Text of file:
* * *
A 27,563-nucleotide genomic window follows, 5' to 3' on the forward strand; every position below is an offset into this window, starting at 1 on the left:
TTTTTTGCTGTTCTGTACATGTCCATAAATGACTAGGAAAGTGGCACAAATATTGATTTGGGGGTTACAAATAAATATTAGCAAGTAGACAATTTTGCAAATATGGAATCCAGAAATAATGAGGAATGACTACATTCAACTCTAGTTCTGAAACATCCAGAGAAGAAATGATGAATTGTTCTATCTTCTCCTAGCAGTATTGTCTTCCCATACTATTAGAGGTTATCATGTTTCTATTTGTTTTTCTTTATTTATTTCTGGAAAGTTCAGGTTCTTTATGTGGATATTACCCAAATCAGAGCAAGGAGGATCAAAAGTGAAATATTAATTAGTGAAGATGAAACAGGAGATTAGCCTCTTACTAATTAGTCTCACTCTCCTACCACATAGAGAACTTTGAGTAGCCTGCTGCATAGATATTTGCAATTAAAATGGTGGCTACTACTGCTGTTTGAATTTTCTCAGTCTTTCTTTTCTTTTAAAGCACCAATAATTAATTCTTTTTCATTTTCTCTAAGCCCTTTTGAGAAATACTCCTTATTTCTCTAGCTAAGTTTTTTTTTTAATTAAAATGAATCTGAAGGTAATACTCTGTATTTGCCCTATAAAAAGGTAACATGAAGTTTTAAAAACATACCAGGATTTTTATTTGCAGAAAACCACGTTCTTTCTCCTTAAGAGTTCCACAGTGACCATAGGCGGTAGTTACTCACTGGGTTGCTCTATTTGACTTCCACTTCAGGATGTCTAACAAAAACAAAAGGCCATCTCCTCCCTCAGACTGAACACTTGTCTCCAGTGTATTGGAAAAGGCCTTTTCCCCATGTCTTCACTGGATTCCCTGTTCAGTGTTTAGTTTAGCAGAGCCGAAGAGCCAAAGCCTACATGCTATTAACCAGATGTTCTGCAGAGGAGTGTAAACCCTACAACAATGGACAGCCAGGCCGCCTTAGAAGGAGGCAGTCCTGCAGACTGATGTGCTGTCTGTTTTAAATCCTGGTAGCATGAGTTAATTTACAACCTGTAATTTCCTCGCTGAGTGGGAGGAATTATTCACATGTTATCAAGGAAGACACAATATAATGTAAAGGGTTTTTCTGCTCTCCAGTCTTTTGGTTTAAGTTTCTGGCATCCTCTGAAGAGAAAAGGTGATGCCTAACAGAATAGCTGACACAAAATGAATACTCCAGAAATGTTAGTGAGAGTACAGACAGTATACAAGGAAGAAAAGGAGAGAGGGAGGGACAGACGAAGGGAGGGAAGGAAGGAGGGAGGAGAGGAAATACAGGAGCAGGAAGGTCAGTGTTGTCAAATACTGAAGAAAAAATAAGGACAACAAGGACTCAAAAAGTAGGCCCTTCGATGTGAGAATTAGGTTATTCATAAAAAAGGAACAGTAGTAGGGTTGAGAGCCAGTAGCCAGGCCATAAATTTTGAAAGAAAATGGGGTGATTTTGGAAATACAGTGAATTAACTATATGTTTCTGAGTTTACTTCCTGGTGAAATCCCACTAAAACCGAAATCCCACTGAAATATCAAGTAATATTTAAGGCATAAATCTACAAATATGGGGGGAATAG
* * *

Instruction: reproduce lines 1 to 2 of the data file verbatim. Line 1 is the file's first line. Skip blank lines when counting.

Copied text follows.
A 27,563-nucleotide genomic window follows, 5' to 3' on the forward strand; every position below is an offset into this window, starting at 1 on the left:
TTTTTTGCTGTTCTGTACATGTCCATAAATGACTAGGAAAGTGGCACAAATATTGATTTGGGGGTTACAAATAAATATTAGCAAGTAGACAATTTTGCAAATATGGAATCCAGAAATAATGAGGAATGACTACATTCAACTCTAGTTCTGAAACATCCAGAGAAGAAATGATGAATTGTTCTATCTTCTCCTAGCAGTATTGTCTTCCCATACTATTAGAGGTTATCATGTTTCTATTTGTTTTTCTTTATTTATTTCTGGAAAGTTCAGGTTCTTTATGTGGATATTACCCAAATCAGAGCAAGGAGGATCAAAAGTGAAATATTAATTAGTGAAGATGAAACAGGAGATTAGCCTCTTACTAATTAGTCTCACTCTCCTACCACATAGAGAACTTTGAGTAGCCTGCTGCATAGATATTTGCAATTAAAATGGTGGCTACTACTGCTGTTTGAATTTTCTCAGTCTTTCTTTTCTTTTAAAGCACCAATAATTAATTCTTTTTCATTTTCTCTAAGCCCTTTTGAGAAATACTCCTTATTTCTCTAGCTAAGTTTTTTTTTTAATTAAAATGAATCTGAAGGTAATACTCTGTATTTGCCCTATAAAAAGGTAACATGAAGTTTTAAAAACATACCAGGATTTTTATTTGCAGAAAACCACGTTCTTTCTCCTTAAGAGTTCCACAGTGACCATAGGCGGTAGTTACTCACTGGGTTGCTCTATTTGACTTCCACTTCAGGATGTCTAACAAAAACAAAAGGCCATCTCCTCCCTCAGACTGAACACTTGTCTCCAGTGTATTGGAAAAGGCCTTTTCCCCATGTCTTCACTGGATTCCCTGTTCAGTGTTTAGTTTAGCAGAGCCGAAGAGCCAAAGCCTACATGCTATTAACCAGATGTTCTGCAGAGGAGTGTAAACCCTACAACAATGGACAGCCAGGCCGCCTTAGAAGGAGGCAGTCCTGCAGACTGATGTGCTGTCTGTTTTAAATCCTGGTAGCATGAGTTAATTTACAACCTGTAATTTCCTCGCTGAGTGGGAGGAATTATTCACATGTTATCAAGGAAGACACAATATAATGTAAAGGGTTTTTCTGCTCTCCAGTCTTTTGGTTTAAGTTTCTGGCATCCTCTGAAGAGAAAAGGTGATGCCTAACAGAATAGCTGACACAAAATGAATACTCCAGAAATGTTAGTGAGAGTACAGACAGTATACAAGGAAGAAAAGGAGAGAGGGAGGGACAGACGAAGGGAGGGAAGGAAGGAGGGAGGAGAGGAAATACAGGAGCAGGAAGGTCAGTGTTGTCAAATACTGAAGAAAAAATAAGGACAACAAGGACTCAAAAAGTAGGCCCTTCGATGTGAGAATTAGGTTATTCATAAAAAAGGAACAGTAGTAGGGTTGAGAGCCAGTAGCCAGGCCATAAATTTTGAAAGAAAATGGGGTGATTTTGGAAATACAGTGAATTAACTATATGTTTCTGAGTTTACTTCCTGGTGAAATCCCACTAAAACCGAAATCCCACTGAAATATCAAGTAATATTTAAGGCATAAATCTACAAATATGGGGGGAATAG